I Am Not a Runner
It is not uncommon for households, especially households that have children, to experience health issues on a somewhat recurring basis. Let’s face it, if you’ve got kids in school, you are going to run face first into the revolving door of cold bugs, viruses and assorted maladies. Such was the case in our typical home consisting of Mom, Dad, two daughters and two regal felines. Partly out of sarcasm and mostly out of practicality, I established an almost impossible rule for our home: only one health care crisis at a time! The rule was mostly ignored. Chicken pox, colds, flu bugs… all showed up on their schedule and couldn’t care less how many were afflicted.
And then I was diagnosed with CLL. With more sarcasm I tried to make our one health care crisis rule stick because we just did not have time to focus on anything else but CLL. (It didn’t work.) Watch and wait morphed into treatment and “things got real.” What I did not pay attention to is that my bride was holding everything together for the entire household. My wife, Penny, was taking care of our daughters: school, homework, activities, etc. She was taking care of the actual house and the pets and the lawn. She was working full time and she was taking care of me. What she was not doing was taking care of herself. All that work meant that she just did not have time for preparing healthy food, exercising or getting proper rest. And her health began to suffer. I really did not pay attention because I was so focused on my CLL.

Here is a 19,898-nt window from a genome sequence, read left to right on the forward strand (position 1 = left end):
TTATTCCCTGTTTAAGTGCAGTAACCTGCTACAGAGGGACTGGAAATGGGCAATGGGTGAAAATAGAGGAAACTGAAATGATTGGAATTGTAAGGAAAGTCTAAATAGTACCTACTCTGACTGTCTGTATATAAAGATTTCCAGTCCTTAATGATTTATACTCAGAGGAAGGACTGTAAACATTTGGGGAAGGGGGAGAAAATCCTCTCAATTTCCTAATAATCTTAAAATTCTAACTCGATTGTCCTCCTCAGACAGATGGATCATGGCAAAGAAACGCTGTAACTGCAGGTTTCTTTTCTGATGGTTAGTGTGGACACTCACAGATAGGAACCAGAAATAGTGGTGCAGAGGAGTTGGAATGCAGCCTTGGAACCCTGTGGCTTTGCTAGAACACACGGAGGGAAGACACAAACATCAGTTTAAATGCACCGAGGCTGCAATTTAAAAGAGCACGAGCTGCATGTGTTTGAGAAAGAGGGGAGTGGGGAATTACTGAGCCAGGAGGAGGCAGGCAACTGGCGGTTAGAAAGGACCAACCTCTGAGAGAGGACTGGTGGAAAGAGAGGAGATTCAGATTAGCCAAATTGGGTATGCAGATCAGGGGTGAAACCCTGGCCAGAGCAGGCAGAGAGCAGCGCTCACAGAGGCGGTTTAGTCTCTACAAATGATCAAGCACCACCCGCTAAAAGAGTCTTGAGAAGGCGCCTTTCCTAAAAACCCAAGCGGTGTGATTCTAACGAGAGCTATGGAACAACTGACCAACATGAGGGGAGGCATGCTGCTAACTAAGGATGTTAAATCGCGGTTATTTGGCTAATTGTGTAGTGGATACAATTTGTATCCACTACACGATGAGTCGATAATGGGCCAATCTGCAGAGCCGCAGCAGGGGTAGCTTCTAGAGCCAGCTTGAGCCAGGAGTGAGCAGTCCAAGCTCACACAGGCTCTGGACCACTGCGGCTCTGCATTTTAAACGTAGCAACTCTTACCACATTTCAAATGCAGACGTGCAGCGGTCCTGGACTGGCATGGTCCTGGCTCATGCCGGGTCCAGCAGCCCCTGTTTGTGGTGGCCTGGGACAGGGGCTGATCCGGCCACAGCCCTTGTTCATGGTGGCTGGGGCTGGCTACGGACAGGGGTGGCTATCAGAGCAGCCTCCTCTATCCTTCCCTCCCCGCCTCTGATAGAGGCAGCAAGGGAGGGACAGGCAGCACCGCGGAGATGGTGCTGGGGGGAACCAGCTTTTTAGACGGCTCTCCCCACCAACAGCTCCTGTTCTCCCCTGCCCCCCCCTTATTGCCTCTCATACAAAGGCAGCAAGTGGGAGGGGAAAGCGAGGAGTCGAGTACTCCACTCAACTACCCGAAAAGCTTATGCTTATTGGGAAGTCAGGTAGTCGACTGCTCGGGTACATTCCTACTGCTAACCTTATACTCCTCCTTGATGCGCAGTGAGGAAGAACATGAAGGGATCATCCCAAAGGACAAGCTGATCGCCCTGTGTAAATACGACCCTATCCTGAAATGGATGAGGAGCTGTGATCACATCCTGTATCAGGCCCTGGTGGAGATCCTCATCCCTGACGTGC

I went through treatment and it was pronounced a success. Complete remission, minimal residual disease status. I was told that if a doctor did not know I had CLL, he would not be able to see it in a blood test. My counts were great, my fatigue had abated, my weight came back. My crisis was over. And I looked at my wife one morning and realized what had happened to her. She had put on a lot of weight and while calling her weight gain a health crisis might be an exaggeration, it was a problem. So I invoked our household rule and we agreed to do something about it. Penny enrolled in a hospital supervised weight reduction/behavior modification program and she stuck with it. Weeks turned into months and her (our) entire lifestyle changed. The pounds came off. A LOT of pounds came off. Penny started exercising in earnest along the way and she began to change. She had dropped over 35% of her body mass on this program and she became determined to not only keep it off, but become fit and vibrant. She did that in spades.
Power walking became jogging. Jogging became running. And then being a runner created the challenge of racing. 5K’s became 10k’s. 10K’s became 10 miles. 10 mile became half marathons. Half marathons became… Suffice to say that she has a closet full of neon colored spandex and running shoes. She has developed a passion. I am so very proud of her. Now, my oldest daughter Ashleigh has joined the running craze with her. They’ve asked me to run with them and I have politely declined. I will walk. I’ll even walk briskly! I will get up at 4:00am and cheer on my beautiful runners. But I am not a runner. And that’s okay. My support group is taking care of themselves now and that is a valuable lesson learned. Just one health care crisis at a time.